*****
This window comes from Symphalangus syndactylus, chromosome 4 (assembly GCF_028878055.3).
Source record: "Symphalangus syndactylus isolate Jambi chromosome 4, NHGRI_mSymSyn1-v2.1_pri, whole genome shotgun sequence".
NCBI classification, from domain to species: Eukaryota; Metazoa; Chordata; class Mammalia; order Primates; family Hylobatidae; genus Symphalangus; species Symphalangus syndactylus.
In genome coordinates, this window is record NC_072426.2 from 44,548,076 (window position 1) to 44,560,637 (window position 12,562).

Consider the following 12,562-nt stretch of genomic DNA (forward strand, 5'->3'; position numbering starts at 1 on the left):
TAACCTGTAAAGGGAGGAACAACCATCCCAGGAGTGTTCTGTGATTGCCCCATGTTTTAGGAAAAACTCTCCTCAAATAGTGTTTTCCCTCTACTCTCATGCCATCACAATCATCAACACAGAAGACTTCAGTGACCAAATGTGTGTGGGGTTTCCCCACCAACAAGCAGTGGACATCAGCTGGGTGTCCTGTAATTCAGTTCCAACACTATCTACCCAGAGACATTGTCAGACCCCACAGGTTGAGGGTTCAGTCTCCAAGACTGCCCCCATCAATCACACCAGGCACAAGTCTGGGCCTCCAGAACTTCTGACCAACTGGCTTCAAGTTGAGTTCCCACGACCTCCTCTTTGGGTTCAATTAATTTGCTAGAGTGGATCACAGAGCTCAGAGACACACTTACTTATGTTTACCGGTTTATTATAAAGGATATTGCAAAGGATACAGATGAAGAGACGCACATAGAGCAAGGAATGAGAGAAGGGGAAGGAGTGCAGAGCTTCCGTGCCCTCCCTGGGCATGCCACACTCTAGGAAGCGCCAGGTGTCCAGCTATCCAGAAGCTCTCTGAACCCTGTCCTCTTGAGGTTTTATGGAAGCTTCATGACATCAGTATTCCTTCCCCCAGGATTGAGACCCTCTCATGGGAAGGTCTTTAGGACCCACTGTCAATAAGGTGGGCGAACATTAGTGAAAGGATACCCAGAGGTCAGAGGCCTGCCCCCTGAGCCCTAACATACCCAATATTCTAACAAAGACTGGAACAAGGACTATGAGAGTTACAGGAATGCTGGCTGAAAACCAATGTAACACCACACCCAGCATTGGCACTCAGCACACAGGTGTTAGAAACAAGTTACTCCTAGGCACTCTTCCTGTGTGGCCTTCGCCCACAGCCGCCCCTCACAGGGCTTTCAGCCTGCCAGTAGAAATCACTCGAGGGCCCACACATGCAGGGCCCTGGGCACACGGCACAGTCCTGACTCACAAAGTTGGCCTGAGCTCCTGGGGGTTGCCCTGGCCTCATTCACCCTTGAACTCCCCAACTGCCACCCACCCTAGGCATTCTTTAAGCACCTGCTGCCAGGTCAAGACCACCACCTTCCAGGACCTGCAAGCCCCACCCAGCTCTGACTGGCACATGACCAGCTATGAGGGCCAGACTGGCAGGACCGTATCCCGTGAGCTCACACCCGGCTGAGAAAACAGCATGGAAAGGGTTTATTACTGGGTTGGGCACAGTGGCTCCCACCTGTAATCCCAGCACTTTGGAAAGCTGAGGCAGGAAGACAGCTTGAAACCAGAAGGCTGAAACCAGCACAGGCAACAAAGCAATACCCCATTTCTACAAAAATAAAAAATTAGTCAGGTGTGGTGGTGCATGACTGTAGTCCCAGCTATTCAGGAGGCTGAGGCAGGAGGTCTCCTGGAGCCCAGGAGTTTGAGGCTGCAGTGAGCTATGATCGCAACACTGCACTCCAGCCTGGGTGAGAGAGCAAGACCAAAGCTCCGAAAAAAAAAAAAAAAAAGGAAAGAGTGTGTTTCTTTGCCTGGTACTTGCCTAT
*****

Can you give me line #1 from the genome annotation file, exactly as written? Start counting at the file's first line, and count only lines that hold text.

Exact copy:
This window comes from Symphalangus syndactylus, chromosome 4 (assembly GCF_028878055.3).